A SILVER casket once owned by Mary, Queen of Scots, has been secured by National Museums Scotland for £1.8m.

It is thought to have been made in Paris between 1493 and 1510 and will go on display at the National Museum of Scotland.

Inside were love letters and poems between Mary and her third husband, the Earl of Bothwell, implicating them both in a plot to murder her second husband, Lord Darnley.

National Museums Scotland’s director Dr Chris Breward said: “This extraordinary casket is truly one of Scotland’s national treasures.

“Venerated as a relic of Mary for centuries, it is believed to represent a momentous and disastrous moment in her turbulent life.

“Beyond this, the magnificence of the piece speaks to a queen at the height of her powers, wealth and position.

“I am delighted that this beautiful object has been acquired for the nation.”

It is thought Mary received the casket from her first husband, François II of France, and that she brought it with her to Scotland following his death in 1560.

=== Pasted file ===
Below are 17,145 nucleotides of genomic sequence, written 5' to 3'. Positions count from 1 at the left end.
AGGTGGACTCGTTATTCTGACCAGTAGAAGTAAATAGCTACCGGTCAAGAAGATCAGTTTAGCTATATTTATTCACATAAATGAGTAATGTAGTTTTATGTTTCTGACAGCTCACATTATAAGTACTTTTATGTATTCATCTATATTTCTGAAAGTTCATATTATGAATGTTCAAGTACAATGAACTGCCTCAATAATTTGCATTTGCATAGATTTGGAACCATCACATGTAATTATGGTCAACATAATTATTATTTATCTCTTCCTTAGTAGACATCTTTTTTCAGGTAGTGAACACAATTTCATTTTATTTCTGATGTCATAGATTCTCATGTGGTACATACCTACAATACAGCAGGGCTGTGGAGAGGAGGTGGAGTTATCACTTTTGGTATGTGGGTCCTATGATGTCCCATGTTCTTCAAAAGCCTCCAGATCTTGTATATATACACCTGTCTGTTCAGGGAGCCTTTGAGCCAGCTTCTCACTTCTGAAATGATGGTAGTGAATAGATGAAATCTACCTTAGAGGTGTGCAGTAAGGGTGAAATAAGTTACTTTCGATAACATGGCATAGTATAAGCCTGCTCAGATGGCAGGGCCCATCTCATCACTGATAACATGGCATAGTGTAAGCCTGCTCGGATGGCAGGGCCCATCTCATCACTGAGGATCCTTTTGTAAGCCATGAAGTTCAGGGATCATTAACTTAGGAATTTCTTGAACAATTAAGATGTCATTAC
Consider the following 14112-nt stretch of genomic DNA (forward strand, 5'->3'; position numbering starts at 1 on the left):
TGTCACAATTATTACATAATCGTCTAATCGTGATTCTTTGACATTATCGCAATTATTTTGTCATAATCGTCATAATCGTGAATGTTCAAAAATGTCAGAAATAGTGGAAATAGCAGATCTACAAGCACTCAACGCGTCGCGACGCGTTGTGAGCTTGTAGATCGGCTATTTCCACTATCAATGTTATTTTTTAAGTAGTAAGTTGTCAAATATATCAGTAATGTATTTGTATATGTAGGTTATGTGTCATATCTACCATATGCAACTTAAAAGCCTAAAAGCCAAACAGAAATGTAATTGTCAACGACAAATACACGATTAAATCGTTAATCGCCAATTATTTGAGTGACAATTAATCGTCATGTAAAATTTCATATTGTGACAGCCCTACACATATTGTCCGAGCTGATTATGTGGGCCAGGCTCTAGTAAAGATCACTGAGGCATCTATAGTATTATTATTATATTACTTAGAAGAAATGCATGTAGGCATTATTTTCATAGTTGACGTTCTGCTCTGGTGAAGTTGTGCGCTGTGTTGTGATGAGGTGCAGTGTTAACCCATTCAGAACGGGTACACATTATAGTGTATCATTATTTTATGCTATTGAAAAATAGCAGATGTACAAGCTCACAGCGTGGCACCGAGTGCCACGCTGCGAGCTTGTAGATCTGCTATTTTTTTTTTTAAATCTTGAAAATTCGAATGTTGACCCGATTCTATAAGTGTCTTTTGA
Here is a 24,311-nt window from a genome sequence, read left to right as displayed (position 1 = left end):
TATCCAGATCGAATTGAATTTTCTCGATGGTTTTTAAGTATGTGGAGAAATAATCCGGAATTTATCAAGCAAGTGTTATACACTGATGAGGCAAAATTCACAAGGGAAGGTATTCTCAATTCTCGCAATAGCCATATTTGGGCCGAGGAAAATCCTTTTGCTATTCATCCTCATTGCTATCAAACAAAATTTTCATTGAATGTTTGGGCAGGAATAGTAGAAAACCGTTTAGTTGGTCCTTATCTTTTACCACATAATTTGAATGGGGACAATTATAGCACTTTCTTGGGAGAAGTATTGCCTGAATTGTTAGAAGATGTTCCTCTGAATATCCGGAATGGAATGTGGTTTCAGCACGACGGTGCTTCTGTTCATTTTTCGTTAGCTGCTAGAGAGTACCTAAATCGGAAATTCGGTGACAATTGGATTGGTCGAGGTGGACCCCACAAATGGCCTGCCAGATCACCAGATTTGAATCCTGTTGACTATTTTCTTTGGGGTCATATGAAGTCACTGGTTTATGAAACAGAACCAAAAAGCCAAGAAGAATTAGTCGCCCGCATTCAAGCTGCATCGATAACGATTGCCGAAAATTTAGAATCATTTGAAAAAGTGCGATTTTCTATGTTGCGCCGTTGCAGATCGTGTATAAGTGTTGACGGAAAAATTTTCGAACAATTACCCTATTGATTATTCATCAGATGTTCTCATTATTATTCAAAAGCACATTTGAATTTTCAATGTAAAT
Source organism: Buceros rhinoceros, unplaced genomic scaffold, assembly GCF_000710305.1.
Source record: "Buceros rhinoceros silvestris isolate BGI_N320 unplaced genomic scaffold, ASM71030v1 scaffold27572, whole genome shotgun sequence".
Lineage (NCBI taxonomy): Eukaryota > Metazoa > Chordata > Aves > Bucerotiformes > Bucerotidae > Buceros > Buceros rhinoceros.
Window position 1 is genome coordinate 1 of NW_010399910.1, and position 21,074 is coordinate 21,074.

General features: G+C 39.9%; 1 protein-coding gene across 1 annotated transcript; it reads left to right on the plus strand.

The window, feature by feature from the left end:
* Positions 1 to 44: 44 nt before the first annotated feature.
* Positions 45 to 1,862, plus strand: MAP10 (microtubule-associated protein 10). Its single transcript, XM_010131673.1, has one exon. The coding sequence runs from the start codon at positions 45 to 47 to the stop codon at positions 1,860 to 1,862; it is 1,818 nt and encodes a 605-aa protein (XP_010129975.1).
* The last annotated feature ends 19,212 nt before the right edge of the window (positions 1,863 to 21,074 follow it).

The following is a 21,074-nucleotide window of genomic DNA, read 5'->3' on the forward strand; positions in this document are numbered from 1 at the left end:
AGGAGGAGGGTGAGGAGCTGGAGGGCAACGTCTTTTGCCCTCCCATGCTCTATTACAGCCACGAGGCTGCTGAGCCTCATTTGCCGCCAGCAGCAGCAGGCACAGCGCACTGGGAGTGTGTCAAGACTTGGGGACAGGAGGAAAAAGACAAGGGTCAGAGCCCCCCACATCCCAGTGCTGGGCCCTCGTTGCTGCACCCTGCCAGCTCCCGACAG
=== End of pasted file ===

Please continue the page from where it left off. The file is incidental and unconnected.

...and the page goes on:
Inventories from this time highlight several precious jewels and valuable objects.

It was ultimately brought before the Scottish Privy Council where it was broken into to reveal its contents. What they were at the time remains unknown.

A year later, however, when the Earl of Moray produced the casket at Westminster, it contained the letters which led to Mary’s imprisonment.  

For three centuries, the casket was owned by the family of the Dukes of Hamilton, following its acquisition, around 1674, by Anne, Duchess of Hamilton.

The cost was supported by the National Heritage Memorial Fund, Art Fund, the Scottish Government as well as a range of trusts and individual donors.

You can view a 3D model of the casket here.